The World Bank has kept in front its reports forecasting India’s growth for 2015-16, says it will continue to grow; it is also set on the course of modest acceleration in growth in years that will follow.
The lending agency in its reports said “The latest India Development Update expects India’s economic growth to be at 7.5% in 2015-16, followed by a further acceleration to 7.8% in 2016-17 and 7.9% in 2017-18.” It further added “acceleration in growth is conditional on the growth rate of investment picking up to 8.8% during FY16 to FY18.”
On the launch of report on 29th October, Frederico Gil Sander, World Bank India’s Senior Country Economist said, India has efficiently en-cashed benefit of the quick decline in global oil and commodity prices to reduce petrol and diesel subsidies and increase excise taxes.
“Resources from lower subsidies and higher taxes have been well utilized in lowering deficits and increasing capital expenditure,” added Frederico. He also noted that “Public sector banks, which account for three-fourths of domestic credit, are under stress, with a rising share of non-performing assets.”
The report which are residing at state level, are now conscientious for 57% of spending and account for 16% of GDP. Of this, nearly 74% of the funds are unchained compared with an average 57% during the 13th Finance Commission period, providing more flexibility to states.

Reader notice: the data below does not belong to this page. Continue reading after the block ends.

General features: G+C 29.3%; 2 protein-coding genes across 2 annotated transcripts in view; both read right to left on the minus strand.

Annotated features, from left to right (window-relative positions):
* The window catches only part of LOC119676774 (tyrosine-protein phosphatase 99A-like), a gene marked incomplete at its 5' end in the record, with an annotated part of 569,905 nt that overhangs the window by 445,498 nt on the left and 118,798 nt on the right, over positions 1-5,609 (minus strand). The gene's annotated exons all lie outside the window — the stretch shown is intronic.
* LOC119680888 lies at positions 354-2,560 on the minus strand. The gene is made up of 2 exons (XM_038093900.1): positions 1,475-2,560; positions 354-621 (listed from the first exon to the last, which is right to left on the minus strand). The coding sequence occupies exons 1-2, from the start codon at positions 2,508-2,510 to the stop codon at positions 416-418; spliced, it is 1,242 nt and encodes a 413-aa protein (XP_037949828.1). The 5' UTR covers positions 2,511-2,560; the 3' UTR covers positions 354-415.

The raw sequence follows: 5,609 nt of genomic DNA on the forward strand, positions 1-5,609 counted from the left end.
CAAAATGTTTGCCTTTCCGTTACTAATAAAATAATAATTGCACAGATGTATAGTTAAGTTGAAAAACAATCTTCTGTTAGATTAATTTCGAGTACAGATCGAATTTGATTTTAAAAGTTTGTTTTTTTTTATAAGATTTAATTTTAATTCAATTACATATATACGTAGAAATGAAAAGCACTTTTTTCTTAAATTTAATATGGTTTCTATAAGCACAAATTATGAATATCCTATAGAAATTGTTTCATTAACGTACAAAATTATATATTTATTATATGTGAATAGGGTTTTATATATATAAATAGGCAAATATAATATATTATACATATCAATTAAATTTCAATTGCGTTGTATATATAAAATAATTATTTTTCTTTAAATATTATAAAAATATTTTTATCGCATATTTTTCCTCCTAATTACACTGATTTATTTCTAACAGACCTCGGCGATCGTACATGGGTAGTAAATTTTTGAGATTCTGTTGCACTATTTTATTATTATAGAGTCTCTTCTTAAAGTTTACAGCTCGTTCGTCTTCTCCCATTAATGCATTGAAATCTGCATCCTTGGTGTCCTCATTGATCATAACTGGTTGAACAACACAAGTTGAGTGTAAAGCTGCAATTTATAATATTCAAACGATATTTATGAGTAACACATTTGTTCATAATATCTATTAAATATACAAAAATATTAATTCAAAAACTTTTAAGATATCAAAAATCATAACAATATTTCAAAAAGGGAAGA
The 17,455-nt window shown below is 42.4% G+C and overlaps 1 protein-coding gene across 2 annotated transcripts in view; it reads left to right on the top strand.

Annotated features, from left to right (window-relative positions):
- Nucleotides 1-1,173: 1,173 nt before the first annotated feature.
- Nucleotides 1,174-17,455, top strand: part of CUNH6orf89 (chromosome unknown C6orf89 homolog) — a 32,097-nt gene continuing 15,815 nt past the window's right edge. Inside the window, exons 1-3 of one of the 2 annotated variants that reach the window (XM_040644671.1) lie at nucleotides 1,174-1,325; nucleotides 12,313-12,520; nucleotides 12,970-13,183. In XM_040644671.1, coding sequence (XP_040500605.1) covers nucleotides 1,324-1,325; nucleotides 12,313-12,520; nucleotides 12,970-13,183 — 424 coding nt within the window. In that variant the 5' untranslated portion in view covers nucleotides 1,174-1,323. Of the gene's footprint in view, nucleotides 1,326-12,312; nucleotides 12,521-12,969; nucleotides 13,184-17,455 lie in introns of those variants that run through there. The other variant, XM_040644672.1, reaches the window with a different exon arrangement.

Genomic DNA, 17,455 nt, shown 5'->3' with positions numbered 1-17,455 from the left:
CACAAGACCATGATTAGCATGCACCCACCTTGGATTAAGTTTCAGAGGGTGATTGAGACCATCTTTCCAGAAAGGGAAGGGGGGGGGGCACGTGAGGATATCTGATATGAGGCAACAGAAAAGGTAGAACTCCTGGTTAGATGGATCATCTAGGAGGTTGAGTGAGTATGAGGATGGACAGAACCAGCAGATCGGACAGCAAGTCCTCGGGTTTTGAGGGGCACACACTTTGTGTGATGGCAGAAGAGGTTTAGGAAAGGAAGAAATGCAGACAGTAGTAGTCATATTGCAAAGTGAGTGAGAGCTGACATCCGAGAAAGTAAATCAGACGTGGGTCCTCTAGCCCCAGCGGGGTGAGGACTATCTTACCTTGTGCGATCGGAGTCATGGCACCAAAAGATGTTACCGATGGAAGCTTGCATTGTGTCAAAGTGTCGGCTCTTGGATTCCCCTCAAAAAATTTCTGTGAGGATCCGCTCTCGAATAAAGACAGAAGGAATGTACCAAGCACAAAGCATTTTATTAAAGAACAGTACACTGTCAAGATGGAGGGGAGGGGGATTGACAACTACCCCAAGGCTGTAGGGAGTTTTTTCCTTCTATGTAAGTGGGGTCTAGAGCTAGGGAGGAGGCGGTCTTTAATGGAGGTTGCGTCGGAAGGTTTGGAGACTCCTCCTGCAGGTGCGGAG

The reports suggested that Government must emphasize on collecting direct taxes, so as to boost overall income.
“India’s direct tax collection is among the lowest in the world. Direct taxes account for a mere 5.7% of GDP in India compared with 11.4% in OECD countries,” the report said.
Government’s efforts for successfully bringing Current Account Deficit (CAD) down to 1.4% in 2015-16, it said CAD is likely to inch up to 1.7% in 2016-17 and 2% in 2017-18, received a special mention.
Highlighting on the need to boost export-oriented growth, the report said, “Although India may be able to achieve a fast GDP expansion without export growth for a short period, sustaining high GDP rates over a longer period will require a recovery of exports.”